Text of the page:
Charli Howard Leaves Agency with Facebook Post ‘For Being Told She was Too Big to Work’

At 5ft 8. and weighing 7.5 stone, Howard claims she was told her body shape was ‘too curvaceous’

A model who posted a “f**k you” letter to her modelling agency on her Facebook page says she is overwhelmed by the supportshe has received world-wide.

Charli Howard claims she was repeatedly told she was “too big” or “out of shape” by the modelling agency, which she does not name, despite being a UK size 6.

The 23-year-old, from London, posted an angry letter criticising the unnamed agency for allegedly instructing her to “lose an inch” off her hips.

“I refuse to feel ashamed and upset on a daily basis for not meeting your ridiculous, unobtainable beauty standards, whilst you sit at a desk all day, shovelling cakes and biscuits down your throats and slagging me and my friends off about our appearance. The more you force us to lose weight and be small, the more designers have to make clothes to fit our sizes, and the more young girls are being made ill. It’s no longer an image I choose to represent.

“In case you hadn’t realised, I am a woman. I am human. I cannot miraculously shave my hip bones down, just to fit into a sample size piece of clothing or to meet ‘agency standards’. I have fought nature for a long time, because you’ve deemed my body shape too “curvaceous”, but I have recently began to love my shape. I don’t have big boobs, but my bum is ok, a large majority of my clients are ok with this.”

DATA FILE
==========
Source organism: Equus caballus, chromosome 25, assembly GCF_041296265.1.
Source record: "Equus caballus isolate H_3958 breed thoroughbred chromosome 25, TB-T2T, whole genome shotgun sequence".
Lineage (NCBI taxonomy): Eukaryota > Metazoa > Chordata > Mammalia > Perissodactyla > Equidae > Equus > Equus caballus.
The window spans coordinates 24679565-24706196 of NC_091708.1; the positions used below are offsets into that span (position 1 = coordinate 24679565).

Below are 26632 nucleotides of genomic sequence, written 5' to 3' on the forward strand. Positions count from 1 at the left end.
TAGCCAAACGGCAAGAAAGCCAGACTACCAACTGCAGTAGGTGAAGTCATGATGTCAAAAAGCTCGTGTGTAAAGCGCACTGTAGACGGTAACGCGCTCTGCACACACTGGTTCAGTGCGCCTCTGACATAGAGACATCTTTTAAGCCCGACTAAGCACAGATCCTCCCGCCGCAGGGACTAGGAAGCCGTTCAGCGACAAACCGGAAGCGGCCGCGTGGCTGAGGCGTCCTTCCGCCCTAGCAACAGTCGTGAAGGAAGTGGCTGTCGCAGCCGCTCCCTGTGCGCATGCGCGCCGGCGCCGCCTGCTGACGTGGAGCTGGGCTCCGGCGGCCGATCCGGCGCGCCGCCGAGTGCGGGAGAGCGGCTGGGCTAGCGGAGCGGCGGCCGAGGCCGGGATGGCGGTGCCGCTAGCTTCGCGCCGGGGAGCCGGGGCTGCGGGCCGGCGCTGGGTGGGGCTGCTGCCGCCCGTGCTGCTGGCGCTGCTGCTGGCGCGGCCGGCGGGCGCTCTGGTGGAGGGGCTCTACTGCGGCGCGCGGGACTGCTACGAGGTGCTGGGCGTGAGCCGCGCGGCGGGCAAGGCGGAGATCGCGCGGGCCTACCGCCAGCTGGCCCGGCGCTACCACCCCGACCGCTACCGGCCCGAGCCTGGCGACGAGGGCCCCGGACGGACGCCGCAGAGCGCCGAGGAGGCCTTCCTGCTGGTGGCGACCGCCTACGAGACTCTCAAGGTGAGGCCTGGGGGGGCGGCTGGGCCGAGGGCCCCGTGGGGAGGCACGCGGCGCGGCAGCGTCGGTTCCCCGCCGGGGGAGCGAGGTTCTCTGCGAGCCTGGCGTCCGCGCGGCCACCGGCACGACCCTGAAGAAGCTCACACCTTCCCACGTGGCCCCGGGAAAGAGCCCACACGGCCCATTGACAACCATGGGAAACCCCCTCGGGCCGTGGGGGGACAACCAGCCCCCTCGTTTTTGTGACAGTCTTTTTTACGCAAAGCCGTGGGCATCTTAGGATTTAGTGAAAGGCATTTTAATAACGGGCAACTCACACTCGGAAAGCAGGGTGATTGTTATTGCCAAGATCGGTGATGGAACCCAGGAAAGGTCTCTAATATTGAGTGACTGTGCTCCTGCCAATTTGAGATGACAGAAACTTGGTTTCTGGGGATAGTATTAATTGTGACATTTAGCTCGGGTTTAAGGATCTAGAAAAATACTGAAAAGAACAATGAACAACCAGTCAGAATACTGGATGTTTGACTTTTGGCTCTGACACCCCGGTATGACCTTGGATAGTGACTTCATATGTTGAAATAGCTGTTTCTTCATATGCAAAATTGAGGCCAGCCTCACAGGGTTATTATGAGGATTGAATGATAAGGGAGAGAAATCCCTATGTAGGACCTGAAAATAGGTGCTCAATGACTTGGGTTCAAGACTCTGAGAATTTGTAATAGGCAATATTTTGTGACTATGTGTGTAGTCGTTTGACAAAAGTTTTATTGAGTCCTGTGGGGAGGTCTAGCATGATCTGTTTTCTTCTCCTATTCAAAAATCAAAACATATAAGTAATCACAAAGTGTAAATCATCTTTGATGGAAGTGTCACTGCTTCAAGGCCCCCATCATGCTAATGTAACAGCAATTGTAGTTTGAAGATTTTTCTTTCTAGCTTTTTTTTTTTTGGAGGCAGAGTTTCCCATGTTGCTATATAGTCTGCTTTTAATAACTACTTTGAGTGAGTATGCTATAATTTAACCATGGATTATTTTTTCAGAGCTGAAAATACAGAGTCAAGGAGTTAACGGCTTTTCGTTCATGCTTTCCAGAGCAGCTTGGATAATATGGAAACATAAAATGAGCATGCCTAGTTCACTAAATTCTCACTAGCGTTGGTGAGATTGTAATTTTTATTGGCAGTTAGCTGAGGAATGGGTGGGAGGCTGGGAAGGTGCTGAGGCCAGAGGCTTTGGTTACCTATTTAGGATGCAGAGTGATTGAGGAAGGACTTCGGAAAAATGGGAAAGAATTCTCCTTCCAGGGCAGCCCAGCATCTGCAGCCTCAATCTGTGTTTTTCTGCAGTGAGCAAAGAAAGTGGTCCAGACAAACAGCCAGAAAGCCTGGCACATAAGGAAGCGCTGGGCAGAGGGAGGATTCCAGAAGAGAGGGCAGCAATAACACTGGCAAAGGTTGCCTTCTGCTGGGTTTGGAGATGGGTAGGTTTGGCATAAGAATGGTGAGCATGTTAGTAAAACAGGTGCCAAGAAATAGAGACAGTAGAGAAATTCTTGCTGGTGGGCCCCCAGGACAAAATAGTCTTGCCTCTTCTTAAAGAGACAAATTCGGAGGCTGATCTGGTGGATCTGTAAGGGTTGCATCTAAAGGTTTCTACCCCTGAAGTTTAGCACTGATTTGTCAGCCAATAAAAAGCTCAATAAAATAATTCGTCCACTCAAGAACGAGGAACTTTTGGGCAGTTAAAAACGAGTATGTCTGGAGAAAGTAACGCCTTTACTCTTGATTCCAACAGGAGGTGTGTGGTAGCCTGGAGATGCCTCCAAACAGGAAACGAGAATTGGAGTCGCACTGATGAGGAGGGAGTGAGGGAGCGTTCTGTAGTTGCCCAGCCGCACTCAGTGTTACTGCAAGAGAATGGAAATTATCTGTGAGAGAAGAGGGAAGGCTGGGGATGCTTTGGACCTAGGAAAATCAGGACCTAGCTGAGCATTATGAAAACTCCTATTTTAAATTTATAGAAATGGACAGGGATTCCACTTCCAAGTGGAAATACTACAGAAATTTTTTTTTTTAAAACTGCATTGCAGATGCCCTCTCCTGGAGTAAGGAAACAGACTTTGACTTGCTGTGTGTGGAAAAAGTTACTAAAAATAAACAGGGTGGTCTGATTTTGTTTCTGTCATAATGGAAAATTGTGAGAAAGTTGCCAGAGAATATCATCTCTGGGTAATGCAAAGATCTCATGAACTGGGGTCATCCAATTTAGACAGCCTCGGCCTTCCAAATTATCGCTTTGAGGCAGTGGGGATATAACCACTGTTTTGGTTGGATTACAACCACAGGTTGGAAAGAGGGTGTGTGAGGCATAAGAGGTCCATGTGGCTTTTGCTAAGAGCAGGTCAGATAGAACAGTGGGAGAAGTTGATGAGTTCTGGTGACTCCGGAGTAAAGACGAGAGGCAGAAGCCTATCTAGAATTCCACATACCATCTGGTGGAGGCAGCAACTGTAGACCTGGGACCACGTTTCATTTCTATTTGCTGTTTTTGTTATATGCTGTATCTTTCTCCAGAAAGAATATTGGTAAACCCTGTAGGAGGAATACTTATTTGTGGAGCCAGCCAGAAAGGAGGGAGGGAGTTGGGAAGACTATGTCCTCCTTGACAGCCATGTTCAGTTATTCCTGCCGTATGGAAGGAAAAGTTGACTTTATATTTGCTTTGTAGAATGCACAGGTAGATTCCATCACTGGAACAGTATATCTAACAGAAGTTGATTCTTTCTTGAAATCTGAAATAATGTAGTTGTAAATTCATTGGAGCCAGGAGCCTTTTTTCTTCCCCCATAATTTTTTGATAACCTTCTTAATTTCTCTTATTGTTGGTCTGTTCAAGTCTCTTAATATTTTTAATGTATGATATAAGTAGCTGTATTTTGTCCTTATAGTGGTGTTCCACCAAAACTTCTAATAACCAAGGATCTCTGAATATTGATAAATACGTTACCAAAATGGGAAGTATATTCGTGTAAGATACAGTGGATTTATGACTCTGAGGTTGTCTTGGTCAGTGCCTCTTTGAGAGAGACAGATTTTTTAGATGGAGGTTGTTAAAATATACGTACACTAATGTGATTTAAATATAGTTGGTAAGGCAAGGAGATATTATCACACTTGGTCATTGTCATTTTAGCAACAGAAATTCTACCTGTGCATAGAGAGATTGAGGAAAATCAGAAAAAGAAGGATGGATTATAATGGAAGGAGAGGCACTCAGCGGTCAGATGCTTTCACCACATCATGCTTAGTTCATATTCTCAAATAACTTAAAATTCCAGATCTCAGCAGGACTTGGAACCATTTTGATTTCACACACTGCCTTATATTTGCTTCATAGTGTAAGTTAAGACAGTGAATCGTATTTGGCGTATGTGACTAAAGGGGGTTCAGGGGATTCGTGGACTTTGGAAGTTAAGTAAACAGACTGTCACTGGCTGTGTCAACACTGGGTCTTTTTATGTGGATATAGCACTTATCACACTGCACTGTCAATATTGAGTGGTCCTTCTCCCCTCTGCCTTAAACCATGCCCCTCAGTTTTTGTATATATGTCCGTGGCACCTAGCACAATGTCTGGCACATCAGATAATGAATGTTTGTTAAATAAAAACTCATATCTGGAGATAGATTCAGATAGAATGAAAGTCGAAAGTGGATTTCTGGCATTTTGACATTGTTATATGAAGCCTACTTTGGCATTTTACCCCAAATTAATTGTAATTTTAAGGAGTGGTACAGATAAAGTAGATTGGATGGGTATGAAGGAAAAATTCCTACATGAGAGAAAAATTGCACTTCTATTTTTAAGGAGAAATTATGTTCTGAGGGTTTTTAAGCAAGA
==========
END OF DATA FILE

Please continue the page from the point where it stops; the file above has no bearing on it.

Howard said she was “blown away” by the support she received from women, agencies and photographers after posting her open letter and has vowed to keep modelling, but on her own terms.

She wrote: “My mental and physical health is of more importance than a number on a scale, however much you wish to emphasise this.”

Her claims echo those made by the Swedish model Agnes Hedengard, who shared a video of herself in her underwear on Facebook after being rejected by casting agents because her hips were “too wide”. She has a body mass index of 17.5, which is considered underweight.

The Independent has contacted the UK agency she was previously represented by for comment.